No. 64.-report of Lieut. Edward Brotzmann, Mann's battery, Missouri Light artillery.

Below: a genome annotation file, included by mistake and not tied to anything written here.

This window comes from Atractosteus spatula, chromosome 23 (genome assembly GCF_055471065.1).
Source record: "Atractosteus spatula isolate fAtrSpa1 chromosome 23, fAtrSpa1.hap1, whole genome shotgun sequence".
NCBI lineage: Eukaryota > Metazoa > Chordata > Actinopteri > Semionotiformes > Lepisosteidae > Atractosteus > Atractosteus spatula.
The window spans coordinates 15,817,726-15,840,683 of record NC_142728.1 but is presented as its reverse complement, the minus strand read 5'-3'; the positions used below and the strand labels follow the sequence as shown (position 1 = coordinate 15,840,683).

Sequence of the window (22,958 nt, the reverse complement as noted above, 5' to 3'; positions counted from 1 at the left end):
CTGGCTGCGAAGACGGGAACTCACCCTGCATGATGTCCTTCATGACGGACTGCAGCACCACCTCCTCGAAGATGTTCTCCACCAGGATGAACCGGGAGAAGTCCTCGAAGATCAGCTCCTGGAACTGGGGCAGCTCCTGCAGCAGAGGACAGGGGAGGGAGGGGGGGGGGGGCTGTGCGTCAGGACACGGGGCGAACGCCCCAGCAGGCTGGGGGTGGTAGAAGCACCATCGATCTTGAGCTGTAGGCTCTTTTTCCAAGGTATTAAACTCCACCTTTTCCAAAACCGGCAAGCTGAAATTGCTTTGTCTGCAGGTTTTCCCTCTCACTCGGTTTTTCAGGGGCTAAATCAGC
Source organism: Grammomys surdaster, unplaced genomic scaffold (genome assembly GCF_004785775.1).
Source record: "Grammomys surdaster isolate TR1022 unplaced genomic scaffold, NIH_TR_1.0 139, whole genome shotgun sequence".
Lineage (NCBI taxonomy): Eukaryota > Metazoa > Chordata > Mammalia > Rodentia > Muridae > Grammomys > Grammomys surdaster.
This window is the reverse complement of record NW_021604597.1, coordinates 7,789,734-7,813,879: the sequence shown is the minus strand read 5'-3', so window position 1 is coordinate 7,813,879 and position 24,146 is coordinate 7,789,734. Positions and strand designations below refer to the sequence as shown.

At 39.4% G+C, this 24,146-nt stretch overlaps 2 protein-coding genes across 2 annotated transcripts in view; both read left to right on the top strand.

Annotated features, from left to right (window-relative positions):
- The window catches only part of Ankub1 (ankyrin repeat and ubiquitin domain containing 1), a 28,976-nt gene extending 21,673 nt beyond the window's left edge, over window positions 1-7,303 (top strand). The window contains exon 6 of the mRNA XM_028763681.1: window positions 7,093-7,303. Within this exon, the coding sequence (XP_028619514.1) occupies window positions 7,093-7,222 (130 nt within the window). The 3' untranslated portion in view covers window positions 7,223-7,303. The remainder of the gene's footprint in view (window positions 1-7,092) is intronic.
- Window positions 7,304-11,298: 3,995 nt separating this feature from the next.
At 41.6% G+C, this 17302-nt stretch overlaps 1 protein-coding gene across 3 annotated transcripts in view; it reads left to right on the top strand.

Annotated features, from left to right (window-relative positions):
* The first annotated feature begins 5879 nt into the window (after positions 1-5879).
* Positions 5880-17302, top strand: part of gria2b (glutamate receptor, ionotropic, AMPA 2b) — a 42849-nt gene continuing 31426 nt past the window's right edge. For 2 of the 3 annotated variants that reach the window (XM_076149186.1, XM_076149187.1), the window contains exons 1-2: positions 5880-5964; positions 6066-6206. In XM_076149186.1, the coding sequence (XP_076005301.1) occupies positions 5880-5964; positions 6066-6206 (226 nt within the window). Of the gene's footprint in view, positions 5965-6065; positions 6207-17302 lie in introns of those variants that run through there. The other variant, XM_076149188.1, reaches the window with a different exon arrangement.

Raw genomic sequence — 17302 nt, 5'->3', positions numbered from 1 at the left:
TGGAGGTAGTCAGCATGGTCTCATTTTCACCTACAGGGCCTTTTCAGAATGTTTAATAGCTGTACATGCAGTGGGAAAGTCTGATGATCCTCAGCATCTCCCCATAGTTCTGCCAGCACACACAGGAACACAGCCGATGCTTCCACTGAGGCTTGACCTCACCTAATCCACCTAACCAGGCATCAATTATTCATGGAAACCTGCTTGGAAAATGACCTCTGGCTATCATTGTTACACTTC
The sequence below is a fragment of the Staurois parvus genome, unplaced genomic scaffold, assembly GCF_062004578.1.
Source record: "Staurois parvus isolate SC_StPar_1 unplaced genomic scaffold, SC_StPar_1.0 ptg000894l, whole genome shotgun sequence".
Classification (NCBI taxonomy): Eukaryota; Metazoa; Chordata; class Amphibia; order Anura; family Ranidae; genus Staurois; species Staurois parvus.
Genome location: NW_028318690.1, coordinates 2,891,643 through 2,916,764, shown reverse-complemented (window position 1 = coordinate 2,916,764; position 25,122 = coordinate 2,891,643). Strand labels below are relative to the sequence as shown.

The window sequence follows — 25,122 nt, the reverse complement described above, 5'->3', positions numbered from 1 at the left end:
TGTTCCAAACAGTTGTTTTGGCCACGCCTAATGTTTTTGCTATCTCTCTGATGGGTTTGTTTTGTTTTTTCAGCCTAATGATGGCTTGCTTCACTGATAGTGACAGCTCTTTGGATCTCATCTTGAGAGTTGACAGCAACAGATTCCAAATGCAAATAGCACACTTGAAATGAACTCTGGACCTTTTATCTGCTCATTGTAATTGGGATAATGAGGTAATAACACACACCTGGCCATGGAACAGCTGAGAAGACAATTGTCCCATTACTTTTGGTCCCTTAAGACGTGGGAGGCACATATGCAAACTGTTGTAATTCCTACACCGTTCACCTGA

Sir: I have the honor to report to you that on the 6th day of April, at about half past 7 o'clock a. m., I heard a continuous fire of infantry and artillery on the right wing of our army, and in consequence thereof I ordered the battery to be ready to move as quick as possible. About ten minutes after this order was given by me I received the order by your adjutant, Captain Long, to move on to the front line as soon as the battery was ready. This order was executed by me a few minutes afterwards, and I followed the main road and took position about 11 miles distant from the headquarters of the Fourth Division, near a few log houses, where a Zouave regiment was encamped, which already had left their camp. Here I discovered the enemy at a distance of about 1,100 yards, in the woods. After having fired a few rounds of solid shot and shell on the enemy I was ordered back to take position in an open field on the right. The enemy planted a battery of six pieces at the outskirts of the woods opposite my battery. As soon as I noticed the enemy's battery I commenced firing. After a heavy firing of about twenty minutes from both sides the enemy did not respond to our fire any longer, and fell back. This moment I used to supply the limbers of my pieces with ammunition from the caissons. During this action I lost one lieutenant, Edward Schuster, who was wounded severely in the left arm by a piece of shell, and 4 men-1 killed and 3 severely wounded-also 8 horses. I sent the bugler back to the camp for 6 horses, with drivers, for replacing the loss. As soon as I got the supply of horses and drivers, which were taken from the field forge, the enemy's battery reopened their fire at us again, and I took a position in the same field where I was before, a little more to the left. After firing for some time at the enemy's battery, Lieut. Wandelin Meyer, of my battery, was wounded in the head by the explosion of an enemy's shell, so that from this time I was the only  commissioned officer in command of the battery. I then received an order to move farther to the left, near the log houses, and to silence the enemy's battery. The advantage of this movement was that I could open my fire at the flank of the enemy's battery, which received a heavy loss by my firing, as I noticed the enemy's infantry advancing through the woods on my left at a distance of about 500 yards, which compelled me to change my front to the left and to open fire with canister at the enemy's infantry. Being at that time in a cross-fire, the artillery from the right and the infantry from the front, I sustained a heavy loss of men and horses, and I only retired when our infantry retreated. Two wheel-horses of the second piece were wounded severely, and also tne middle driver, which compelled me to leave that piece, a 6-pounder gun, behind; also two caissons, but without ammunition, on which partially the horses were killed and taken to replace the disabled horses on the pieces, were left at this place, so that from this time my battery consisted of three pieces and two caissons. I then retired (being nearly out of ammunition) to the main road, and having a supply of reserve ammunition at the camp, I sent the two caissons back to get it. Our forces were retiring then continually, and I had no alternative but to retire with them. In retiring through a slough one of the two caissons, on which the number of horses was already reduced to four, had to be abandoned, in consequence of the enemy's cavalry pressing closely upon us and the ground not being favorable to open fire on them. Afterward I took position in line with the heavy guns where the last stand of our troops was made, expending mostly all my ammunition which I had on hand, and receiving then the order from General Hurlbut to retire with the battery to get a fresh supply of ammunition, which I did by pressing a wagon and taking the necessary ammunition from the steamer Rocket. In overlooking the battery I found that the loss of wounded and killed on this day was 2 lieutenants, 12 men, and about 30 horses. The number of rounds of ammunition expended this day is about 190 each piece; total, 760 rounds. On Monday morning, hearing heavy firing on the right of our army, I moved on with the battery to that direction, when I was ordered by one of the aides of General Hurlbut to take position on a hill where two of our batteries were already firing at two of the enemy's batteries, and commenced firing at them, silencing the enemy's battery after about fifteen minutes. Having only one caisson, so that I could carry only a small amount of ammunition, I was compelled to retire a few hundred yards and to send back my first sergeant for getting a supply of ammunition, which he did. After having packed said ammunition I advanced again to the open field close to our infantry, who were having a heavy skirmish with the enemy in the woods, but the ground being not favorable to come in with the battery without injuring our own men I was ordered to remain inactive, waiting for an opportunity. About fifteen minutes afterwards I was ordered to the left on the edge of an open field, when I came in battery and commenced firing at the enemy. Being again out of ammunition I had retired to get a supply again, which was sent already to my battery from the steamer Rocket. It was pretty late in the afternoon and the firing had mostly ceased, when I reported to Captain Long for orders, who ordered me to go to camp. During this day 3 men of my battery were severely bruised by the overturning of one gun-carriage. The amount of ammunition expended this day was about 120 rounds each piece; having only three pieces, it  makes a total of about 360 rounds. The wholly amount yesterday was 760. Total amount expended during the whole action about 1,120 rounds. The total loss of the battery during the whole action is 2 lieutenants wounded, 3 men killed and 12 men wounded, 34 horses, 7 sets of lead and 4 sets of wheel harness for two horses, 6 cavalry sabers, 2 revolvers, 39 horse blankets, 2 riding saddles, and 1 wheel. Many of the drivers lost their baggage when their horses were killed, and the baggage was packed in the valise on their horses. The conduct of the officers and men under my command was admii-able during the two days fighting, and all the men have done their duty as well as ever it can be expected from a brave soldier. Most respectfully, your obedient servant,